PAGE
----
For years I carried around in my wallet a little scrap of paper that read Peace like a River, Leif Enger. I didn’t recognize the handwriting but knew it was a book recommendation from someone. I’m really glad I held on to it.
The novel was a bestseller when it came out in 2001, and I’ve learned its title came from lyrics in the hymn, “It Is Well with My Soul.” There’s a good sweep of religious undertow bearing this book along (giving it some height and depth), but it also offers a captivating narrative that sets the pace.
A lot of the book’s charm comes from its 11-year-old narrator, Reuben Land, and the storytelling rings true and compelling as seen through his eyes. Of particular appeal is his relationship with his precocious younger sister, Swede, whose literary concoctions and imagination give the book some fun.
The two Minnesota youngsters are enamored with the romance of the American West, its gunslingers and heroes, and this fascination with outlaws helps blur the lines between good guys and bad guys. Their father, Jeremiah, a devout daily Bible reader and suspected miracle-worker, provides ballast and wisdom and his own spark of mystery.
The storyline is deadly serious. Reuben is a witness to a brutal act by his older brother, rides along when the law pursues him and takes the stand when his brother goes to trial. The boy is often torn between family loyalty and justice, right and wrong, and the malevolent and sympathetic characters who inhabit the adult world. And each surprising turn delivers its own suspense.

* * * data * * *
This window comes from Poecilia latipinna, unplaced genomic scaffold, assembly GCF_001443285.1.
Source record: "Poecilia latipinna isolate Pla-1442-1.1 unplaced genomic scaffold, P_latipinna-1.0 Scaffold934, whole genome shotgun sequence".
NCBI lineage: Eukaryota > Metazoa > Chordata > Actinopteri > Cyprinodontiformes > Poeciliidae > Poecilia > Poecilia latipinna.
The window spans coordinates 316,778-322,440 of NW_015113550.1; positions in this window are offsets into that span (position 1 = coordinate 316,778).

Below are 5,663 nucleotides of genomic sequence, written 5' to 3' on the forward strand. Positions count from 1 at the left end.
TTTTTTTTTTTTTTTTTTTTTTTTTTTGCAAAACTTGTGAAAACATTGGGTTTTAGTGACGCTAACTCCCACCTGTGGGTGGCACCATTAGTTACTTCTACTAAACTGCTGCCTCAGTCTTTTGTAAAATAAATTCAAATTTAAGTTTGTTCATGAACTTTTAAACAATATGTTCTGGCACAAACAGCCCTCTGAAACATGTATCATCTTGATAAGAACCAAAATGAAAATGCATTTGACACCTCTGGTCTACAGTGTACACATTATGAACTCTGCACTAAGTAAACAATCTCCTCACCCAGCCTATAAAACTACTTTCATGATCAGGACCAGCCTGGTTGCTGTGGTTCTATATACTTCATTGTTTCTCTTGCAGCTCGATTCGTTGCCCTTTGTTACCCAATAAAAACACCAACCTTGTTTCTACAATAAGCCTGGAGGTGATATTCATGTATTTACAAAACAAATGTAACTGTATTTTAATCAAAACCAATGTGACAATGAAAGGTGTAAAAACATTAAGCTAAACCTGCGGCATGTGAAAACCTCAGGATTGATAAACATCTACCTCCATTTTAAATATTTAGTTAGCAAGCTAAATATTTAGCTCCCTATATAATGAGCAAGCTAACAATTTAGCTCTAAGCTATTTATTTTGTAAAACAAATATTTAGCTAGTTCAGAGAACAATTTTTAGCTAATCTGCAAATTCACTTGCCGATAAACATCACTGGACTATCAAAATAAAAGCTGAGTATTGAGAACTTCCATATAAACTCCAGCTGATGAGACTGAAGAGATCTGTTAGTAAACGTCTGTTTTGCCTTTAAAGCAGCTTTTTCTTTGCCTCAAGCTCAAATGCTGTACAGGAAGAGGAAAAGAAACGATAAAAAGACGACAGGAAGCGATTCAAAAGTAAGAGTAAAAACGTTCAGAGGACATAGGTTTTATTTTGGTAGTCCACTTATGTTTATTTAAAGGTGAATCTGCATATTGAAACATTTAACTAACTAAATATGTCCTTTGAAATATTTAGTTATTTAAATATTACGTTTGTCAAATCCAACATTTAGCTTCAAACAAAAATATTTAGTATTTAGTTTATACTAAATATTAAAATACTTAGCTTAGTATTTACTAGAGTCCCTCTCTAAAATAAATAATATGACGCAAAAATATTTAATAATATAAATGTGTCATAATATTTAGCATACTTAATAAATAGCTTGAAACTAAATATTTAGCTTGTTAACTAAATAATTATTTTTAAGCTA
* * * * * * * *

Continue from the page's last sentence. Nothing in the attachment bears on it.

The book poses some tough questions — and not just for an 11-year-old boy — and it provides no certain answers. And I kept turning pages because I saw no good way out of the manhunt that closes in on Davy, the older brother whose flight brings him to a close encounter with evil.
As happens in life, good and bad things happen, ambiguity is left standing, and some people (but not all) go on with their lives. I like a book with interesting people and a plot to engage and with enough meat on the bones to make the reading worthwhile.
I’m really glad I finally read this one. It’s no surprise that it once won an ALA Alex Award as the best adult novel for teens. It’s clean and lean, readable and entertaining, but it poses questions that erase generations.
Kerry Temple is editor of this magazine.